(5) Delayed feedback prevents learning. All of these systems operated with delayed feedback loops that prevent decision-makers (in government and at the top of global companies like Monsanto and the Wall Street Big Four) from experiencing the negative externalities that their decisions inflict on the larger system and hence prevent real learning and change from happening. As Vandana Shiva, a global civil society thought leader from India, once put it so eloquently: the raw material streams move from the Global South to the Global North, while the streams of waste (and other negative externalities) move from the Global North to the Global South. That description, with some modifications (mainly through the rise of the emerging economies) still describes today’s situation.

(6) Money flowing the wrong way. Another flow that’s moving in the wrong direction concerns money. Money flows readily to those who already have (lots of) it, while those who don’t have it have to struggle even harder to fund ventures that may be high in positive externalities and low or even negative in financial return. The global agriculture business, the non-renewable energy industry, and traditional Wall Street–type banking all have privileged access to capital and money in all forms. It dwarfs the capital that other sectors (renewable energy, social value-based banking, and organic sustainable agriculture, for example) can attract.

(7) Consumer awareness. Consumer awareness, of course, is the key to turning all of this around, which is precisely why the traditional vested interests do everything possible to keep consumer awareness at the lowest possible level. Yet the more consumer advocates succeed in creating transparency about the ecological and social footprint of products in the marketplace, the more numerous and influential will conscious consumers become – gradually shifting and rebalancing the distribution of power between producers and consumers.

(8) Arenas of Awakening. What is it that we have not seen in any of these crisis situations? Arenas of Awakening. Places that facilitate the process of the system becoming aware of itself. The Tahrir space of the food system, of the banking system. Etc. Which is why we haven’t yet seen the toppling of the old tyrants in these systems (as of yet).

What does all of this have to do with Fukushima? Everything. (1) The nuclear power industry is an example of extreme efficiency that makes total sense as long as you disregard all of the (2) negative externalities. (3) It is facilitated by a regulatory framework that privatizes the benefits and socializes the risks. (4) In the case of disasters like Fukushima, the industry put the biggest burdens on the poor, who pay with their health and their lives. (5) The overall structure of the system prevents learning because the negative externalities do not affect the decision-makers themselves (the people who die from radiation overdoses are the workers, not management). (6) Money keeps flowing in the wrong direction, e.g., federal funds continue to be poured into old industries instead of into new, renewable energy technologies. (7) The current structure prevents consumer awareness by not allowing people to choose between nuclear and renewable energy. (8) We also do not see any attempts to create Arenas of Awakening. By contrast, the press conferences of government and Tepco officials are a painful example of communicating the truth too little and too late. Even today the Japanese and the world community have not heard the true and complete story from the leaders of the system.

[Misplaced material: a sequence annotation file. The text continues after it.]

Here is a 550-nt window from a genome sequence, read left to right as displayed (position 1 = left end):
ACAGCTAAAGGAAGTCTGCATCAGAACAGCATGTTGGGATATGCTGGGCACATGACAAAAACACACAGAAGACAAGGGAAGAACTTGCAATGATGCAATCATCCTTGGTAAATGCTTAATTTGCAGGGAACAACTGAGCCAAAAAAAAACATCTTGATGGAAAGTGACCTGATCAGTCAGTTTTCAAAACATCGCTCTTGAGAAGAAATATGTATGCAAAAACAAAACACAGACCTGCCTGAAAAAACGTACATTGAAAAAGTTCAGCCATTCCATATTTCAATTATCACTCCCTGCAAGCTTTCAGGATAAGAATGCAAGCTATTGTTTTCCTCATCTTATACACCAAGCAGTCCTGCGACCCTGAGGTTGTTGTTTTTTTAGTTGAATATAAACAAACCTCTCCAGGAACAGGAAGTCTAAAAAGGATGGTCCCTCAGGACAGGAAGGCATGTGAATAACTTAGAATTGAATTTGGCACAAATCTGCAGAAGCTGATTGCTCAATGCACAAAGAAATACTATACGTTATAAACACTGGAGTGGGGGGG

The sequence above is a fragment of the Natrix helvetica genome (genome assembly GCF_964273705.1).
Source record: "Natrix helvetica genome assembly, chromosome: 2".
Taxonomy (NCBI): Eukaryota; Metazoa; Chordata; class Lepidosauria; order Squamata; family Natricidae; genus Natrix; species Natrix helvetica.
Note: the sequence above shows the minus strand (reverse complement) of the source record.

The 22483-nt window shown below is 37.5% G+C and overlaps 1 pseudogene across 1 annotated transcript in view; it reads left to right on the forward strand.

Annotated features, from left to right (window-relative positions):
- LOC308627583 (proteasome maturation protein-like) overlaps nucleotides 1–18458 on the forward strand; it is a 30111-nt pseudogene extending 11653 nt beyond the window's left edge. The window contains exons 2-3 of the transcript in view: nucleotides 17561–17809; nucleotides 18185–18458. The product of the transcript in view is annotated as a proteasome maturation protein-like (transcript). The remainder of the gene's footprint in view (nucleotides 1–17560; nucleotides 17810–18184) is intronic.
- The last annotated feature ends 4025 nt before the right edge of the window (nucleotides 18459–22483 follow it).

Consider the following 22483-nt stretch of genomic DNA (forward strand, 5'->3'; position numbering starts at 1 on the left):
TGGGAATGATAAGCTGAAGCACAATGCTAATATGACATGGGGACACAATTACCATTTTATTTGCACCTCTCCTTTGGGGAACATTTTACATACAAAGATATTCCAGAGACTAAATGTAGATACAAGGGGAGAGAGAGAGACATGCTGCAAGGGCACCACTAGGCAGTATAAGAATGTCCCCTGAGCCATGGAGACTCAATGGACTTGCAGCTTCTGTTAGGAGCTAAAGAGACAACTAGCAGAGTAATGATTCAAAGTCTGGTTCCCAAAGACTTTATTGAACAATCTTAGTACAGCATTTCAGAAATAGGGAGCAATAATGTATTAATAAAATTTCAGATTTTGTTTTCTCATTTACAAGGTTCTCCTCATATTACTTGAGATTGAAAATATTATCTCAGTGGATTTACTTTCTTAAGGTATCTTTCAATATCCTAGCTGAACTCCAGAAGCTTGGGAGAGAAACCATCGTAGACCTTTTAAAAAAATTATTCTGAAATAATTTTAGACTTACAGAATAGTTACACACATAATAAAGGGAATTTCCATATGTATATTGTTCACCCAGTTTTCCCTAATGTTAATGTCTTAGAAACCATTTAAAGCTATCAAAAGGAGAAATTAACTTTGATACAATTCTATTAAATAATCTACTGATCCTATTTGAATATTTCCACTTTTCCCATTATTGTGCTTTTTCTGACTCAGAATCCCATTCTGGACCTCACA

How can we turn things around? Just reverse all the above principles: (1) multi-variable health (instead of mono-variable efficiency), (2) internalize externalities, (3) use transparent and inclusive multi-stakeholder processes to develop regulatory frameworks, (4) give special attention to and co-create with those who live on the margins of the system, (5) close the feedback loop between decision makers and those impacted by these decisions, (6) reverse the flow of money, (7) empower consumers and citizens, (8) create Arenas of Awakening where the whole system can see itself – and leverage the collective awareness that flows from that.

What do you see going on? What are some other examples you see that are related to these eight observations? Are there additional observations that you consider relevant? What can we do to turn things around?

Thanks for your input. All the best — otto